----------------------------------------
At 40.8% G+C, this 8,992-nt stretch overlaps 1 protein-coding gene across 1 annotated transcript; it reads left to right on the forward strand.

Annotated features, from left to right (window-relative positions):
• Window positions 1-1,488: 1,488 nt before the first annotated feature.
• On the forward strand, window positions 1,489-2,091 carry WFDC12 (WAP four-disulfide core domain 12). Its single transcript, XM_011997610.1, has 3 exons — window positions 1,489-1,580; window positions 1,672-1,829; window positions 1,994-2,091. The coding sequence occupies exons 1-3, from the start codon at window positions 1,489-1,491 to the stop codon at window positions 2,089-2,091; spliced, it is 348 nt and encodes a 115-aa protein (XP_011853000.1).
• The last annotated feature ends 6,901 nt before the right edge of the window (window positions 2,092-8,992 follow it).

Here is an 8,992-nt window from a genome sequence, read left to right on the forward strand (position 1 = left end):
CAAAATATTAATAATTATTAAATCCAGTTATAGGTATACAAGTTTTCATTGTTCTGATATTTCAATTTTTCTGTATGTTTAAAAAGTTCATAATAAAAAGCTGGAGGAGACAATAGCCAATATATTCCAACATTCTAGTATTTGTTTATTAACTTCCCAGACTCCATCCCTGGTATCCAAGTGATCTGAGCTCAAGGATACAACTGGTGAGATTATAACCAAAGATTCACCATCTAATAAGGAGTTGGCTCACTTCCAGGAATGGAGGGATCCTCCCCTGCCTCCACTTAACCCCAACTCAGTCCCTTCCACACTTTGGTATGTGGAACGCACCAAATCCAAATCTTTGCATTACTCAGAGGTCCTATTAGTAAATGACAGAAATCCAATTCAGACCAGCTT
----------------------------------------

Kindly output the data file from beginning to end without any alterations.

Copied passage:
At 40.8% G+C, this 8,992-nt stretch overlaps 1 protein-coding gene across 1 annotated transcript; it reads left to right on the forward strand.

Annotated features, from left to right (window-relative positions):
• Window positions 1-1,488: 1,488 nt before the first annotated feature.
• On the forward strand, window positions 1,489-2,091 carry WFDC12 (WAP four-disulfide core domain 12). Its single transcript, XM_011997610.1, has 3 exons — window positions 1,489-1,580; window positions 1,672-1,829; window positions 1,994-2,091. The coding sequence occupies exons 1-3, from the start codon at window positions 1,489-1,491 to the stop codon at window positions 2,089-2,091; spliced, it is 348 nt and encodes a 115-aa protein (XP_011853000.1).
• The last annotated feature ends 6,901 nt before the right edge of the window (window positions 2,092-8,992 follow it).

Here is an 8,992-nt window from a genome sequence, read left to right on the forward strand (position 1 = left end):
CAAAATATTAATAATTATTAAATCCAGTTATAGGTATACAAGTTTTCATTGTTCTGATATTTCAATTTTTCTGTATGTTTAAAAAGTTCATAATAAAAAGCTGGAGGAGACAATAGCCAATATATTCCAACATTCTAGTATTTGTTTATTAACTTCCCAGACTCCATCCCTGGTATCCAAGTGATCTGAGCTCAAGGATACAACTGGTGAGATTATAACCAAAGATTCACCATCTAATAAGGAGTTGGCTCACTTCCAGGAATGGAGGGATCCTCCCCTGCCTCCACTTAACCCCAACTCAGTCCCTTCCACACTTTGGTATGTGGAACGCACCAAATCCAAATCTTTGCATTACTCAGAGGTCCTATTAGTAAATGACAGAAATCCAATTCAGACCAGCTT